All in all, there were many elements to create and tweak, including vintage photo enhancement, and a far-flung team who helped us.
What was something you learned in the process of creating this film?
First of all, we learned that foreign language production is not our strength, and the French language especially has nuances that French speakers don’t always agree on. So, we had an international team of assistants who advised us on the interview and script translations, and this took quite a bit of time and involved some angst. However, we had decided to tackle making a French version of the film, so with the help of French, Canadian, Australian, Belgian, and American collaborators, we managed to do it.
Neither version of the film will ever be perfect, but we made the best film(s) we could. Interestingly, where we had bi-lingual performers, we often enjoyed their performance in French over the English! One of these, Sheriff Osni, is a French chef at the school where I teach. He, like others who weren’t Baha’is, was moved to be part of the project.
Pierre Tremblay, who lives near Montreal, recorded most of the French voices, and we needed to utilize the services of Colin Ruhe in Costa Rica to do a few pick-up lines with our French narrator, Ophélie Welldon, who had moved there from Canada during the filmmaking. We had to rely heavily on French experts.
Working with one’s spouse can be hard. We have different working methods and timing. I don’t know if we’ll ever learn how to work together well, but somehow we manage to get through large projects—only because we both have a strong commitment to them. I think some marriage counselling might be needed if we tackle another one!
But largely what we learned was about the story itself. We found that Americans, including ourselves, know little about the European story and it was a great joy to discover so many wonderful things about it. Of course, the German, British, Austrian, and Hungarian friends may wish we had included the story of their countries as well—but it was quite enough for us to focus on one country for this film project.
I understand this film was made in collaboration with Spring Green Films. Would you like to share a little about that?
Yes, our friend Steve Jackson approached Steve Sarowitz of Spring Green, to see if he might be interested in helping us. Steve asked Ford Bowers and Maia Reneau to meet with us on behalf of the company. They were aware of our previous work and were receptive to offering support for part of the post-production costs. They were able to give us about a third of our total budget. In turn, we used their logo and designated them as “executive producers.” This is generally a title that implies monetary support without hands-on collaboration. It was great to have someone believe in us and offer support.
FUNDING is a major challenge for independent filmmakers. We also raised money through an IndieGoGo campaign and contributions through our Baha’i Assembly. Many people contributed their time and talents and funds sacrificially. One friend, Muhammad Ali Mazidi, was extremely generous and helpful to us, and arranged for us to do a Zoom “fundraiser” at one point. He died before the film could be completed, and we feel indebted to him and his contributions and encouragement. So, we dedicated the film to him.
What are your plans now that the film is released?
We hope to travel and screen the film in various places, as there is nothing quite like bringing a live audience together. Our premiere theatrical screening in Dallas was a thrilling success. We will be going to Austin and hope to do a screening in the Chicago area and also in Montreal, Ottawa, and Toronto. Maybe even France—but we’d need to do more fundraising for that.
We have also been approached to do some Zoom screenings with Q & A at the end. We still need to make a few DVDs for our IndieGoGo supporters. And we have so many people to thank for their contributions to the film!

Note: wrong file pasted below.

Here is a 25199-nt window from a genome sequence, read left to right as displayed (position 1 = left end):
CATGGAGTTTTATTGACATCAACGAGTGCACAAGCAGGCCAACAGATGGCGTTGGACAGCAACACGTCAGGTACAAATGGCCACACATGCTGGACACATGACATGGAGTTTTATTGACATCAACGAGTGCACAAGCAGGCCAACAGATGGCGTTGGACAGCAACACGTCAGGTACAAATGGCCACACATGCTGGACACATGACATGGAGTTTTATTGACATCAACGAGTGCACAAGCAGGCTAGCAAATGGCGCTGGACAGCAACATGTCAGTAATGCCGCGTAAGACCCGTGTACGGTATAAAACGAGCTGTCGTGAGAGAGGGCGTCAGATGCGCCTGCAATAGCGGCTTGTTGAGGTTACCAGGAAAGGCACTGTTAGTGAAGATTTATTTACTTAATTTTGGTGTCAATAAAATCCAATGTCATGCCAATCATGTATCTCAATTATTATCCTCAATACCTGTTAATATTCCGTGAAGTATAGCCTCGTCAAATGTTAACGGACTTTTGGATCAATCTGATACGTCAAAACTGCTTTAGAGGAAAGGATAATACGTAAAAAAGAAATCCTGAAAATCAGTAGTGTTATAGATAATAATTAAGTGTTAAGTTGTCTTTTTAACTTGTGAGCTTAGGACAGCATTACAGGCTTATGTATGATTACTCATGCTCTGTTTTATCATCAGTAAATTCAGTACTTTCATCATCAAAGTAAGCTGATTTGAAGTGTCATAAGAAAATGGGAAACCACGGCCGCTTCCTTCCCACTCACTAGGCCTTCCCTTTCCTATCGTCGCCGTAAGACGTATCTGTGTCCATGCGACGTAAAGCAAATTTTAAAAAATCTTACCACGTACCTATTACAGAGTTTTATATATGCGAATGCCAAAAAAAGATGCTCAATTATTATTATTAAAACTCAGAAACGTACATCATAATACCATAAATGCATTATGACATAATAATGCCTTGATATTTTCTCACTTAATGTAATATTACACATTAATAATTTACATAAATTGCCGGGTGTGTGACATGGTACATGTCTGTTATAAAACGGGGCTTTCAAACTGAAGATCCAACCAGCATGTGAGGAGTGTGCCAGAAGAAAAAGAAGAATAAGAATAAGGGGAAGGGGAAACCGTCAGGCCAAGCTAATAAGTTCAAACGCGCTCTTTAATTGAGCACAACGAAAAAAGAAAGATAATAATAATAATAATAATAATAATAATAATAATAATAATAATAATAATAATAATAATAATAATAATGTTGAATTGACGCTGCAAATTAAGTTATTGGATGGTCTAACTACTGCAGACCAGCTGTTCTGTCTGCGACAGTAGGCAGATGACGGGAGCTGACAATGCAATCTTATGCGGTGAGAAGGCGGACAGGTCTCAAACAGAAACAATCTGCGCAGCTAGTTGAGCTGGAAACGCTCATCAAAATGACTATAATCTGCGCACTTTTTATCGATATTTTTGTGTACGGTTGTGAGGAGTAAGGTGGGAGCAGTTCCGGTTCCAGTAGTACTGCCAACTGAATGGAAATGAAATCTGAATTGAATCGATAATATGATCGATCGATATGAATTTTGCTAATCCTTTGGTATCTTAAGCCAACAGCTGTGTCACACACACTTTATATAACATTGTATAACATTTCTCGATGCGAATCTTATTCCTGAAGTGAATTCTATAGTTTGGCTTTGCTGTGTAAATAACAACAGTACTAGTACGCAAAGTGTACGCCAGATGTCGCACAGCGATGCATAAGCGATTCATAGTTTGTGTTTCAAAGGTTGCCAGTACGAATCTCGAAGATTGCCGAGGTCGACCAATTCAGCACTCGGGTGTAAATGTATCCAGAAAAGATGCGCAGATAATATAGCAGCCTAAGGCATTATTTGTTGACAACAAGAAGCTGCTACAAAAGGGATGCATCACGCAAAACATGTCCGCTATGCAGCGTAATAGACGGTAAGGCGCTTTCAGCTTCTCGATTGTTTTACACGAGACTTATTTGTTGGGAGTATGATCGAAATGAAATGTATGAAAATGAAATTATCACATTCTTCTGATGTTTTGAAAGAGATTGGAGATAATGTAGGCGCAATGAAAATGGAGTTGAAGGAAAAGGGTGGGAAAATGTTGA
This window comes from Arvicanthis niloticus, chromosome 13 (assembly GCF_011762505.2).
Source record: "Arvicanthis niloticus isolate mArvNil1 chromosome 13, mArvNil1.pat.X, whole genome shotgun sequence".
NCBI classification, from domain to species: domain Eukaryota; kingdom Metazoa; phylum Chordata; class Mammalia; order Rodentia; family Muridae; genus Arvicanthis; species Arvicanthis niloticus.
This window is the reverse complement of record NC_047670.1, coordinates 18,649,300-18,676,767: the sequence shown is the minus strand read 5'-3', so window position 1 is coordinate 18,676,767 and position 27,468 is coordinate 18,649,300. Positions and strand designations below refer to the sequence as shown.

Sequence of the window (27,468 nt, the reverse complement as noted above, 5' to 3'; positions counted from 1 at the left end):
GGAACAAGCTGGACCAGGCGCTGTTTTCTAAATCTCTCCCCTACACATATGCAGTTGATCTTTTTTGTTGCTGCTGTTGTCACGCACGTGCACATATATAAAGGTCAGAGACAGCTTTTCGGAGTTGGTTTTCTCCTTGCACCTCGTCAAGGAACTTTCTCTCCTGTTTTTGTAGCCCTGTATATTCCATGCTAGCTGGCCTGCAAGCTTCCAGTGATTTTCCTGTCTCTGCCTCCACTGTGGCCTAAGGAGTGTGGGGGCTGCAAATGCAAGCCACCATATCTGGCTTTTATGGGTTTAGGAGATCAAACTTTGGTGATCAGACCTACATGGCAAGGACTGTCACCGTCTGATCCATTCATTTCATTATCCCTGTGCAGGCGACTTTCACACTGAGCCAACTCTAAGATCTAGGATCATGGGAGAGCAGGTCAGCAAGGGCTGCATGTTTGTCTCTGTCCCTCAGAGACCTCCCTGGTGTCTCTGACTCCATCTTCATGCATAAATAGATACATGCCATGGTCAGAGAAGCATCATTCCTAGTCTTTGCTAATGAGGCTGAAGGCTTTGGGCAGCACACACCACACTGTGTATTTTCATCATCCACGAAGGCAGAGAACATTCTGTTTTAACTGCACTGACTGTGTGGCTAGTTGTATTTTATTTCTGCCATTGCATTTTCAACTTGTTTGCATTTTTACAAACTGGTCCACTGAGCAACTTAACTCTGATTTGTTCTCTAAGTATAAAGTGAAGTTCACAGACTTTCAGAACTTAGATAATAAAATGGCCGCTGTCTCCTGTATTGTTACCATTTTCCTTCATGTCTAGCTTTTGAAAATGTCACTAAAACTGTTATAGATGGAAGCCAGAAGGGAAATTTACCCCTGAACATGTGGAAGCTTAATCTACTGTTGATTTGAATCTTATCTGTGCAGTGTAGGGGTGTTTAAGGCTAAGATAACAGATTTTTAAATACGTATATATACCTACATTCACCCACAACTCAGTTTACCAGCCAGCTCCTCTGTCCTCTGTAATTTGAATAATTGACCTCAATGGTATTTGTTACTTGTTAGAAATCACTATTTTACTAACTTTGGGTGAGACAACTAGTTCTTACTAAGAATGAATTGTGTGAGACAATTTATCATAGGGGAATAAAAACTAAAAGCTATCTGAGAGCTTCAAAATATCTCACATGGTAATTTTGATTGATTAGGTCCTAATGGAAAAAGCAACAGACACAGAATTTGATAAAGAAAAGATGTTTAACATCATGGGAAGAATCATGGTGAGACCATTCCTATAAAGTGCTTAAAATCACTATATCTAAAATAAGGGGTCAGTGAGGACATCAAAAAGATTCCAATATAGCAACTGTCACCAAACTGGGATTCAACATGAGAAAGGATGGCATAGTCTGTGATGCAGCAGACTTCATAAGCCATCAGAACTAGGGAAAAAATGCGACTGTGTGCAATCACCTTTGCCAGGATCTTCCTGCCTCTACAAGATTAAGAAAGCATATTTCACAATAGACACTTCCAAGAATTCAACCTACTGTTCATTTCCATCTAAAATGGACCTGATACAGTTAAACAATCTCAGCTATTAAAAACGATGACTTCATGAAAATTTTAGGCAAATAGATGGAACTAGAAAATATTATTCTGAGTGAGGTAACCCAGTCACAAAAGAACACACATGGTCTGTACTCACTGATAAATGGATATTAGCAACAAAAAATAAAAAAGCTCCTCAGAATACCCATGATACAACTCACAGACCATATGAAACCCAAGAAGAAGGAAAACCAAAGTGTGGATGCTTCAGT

Do you have any future projects planned?
Not yet. We need to recover from this one. Both Tim and I have other artistic endeavours we wish to pursue. But who knows about the future?
What advice might you have for emerging Baha’i filmmakers?
Don’t give up on your dreams. Build a team to support them, ask for help, launch crowd-funding ventures, call upon divine assistance, and give yourself to the creative process. Realize that projects of value take time and often require sacrifice. Even if it seems that the community may not be interested in your project(s), assume that your creative efforts will matter and that you are making history when you align your art with spiritual endeavors. Strive to continue to develop your art and craft, be supportive and encouraging of others, and let go of discouragement. There may never be enough time or money but pursue your work anyway. Trust your heart—if you are inspired, there must be a reason. In the world of the creative arts, much can be achieved to reflect the spirit of the Faith, and in time, this will cause the arts to “spread like wildfire,” as Shoghi Effendi predicts. His thoughts on the subject should give all of us ample reason to develop and utilize our talents:
“The day will come when the Cause will spread like wildfire when its spirit and teachings will be presented on the stage or in art and literature as a whole. Art can better awaken such noble sentiments than cold rationalizing, especially among the mass of the people.
We have to wait only a few years to see how the spirit breathed by Baha’u’llah will find expression in the work of the artists. What you and some other Baha’is are attempting are only faint rays that precede the effulgent light of a glorious morn. We cannot yet value the part the Cause is destined to play in the life of society. We have to give it time. The material this spirit has to mould is too crude and unworthy, but it will at last give way and the Cause of Bahá’u’lláh will reveal itself in its full splendour.” – Shoghi Effendi (10 October 1932, to an individual)
We can also turn to the Master for constant affirmation and encouragement: “Rejoice and be glad that this day has dawned, try to realize its power, for it is indeed wonderful!” —Abdu’l-Baha, Paris Talks, p. 68
Thank you, Anne, for taking the time to share this with us!
In her innermost heart, Sonjel is a stay-at-home parent and a bookworm with a maxed out library card but professionally she is a museologist with a background in English Literature. She currently lives on Prince Edward Island, an isle in the shape of a smile on the eastern Canadian coast. Sonjel is a writer who loves to listen to jazz when she's driving at night.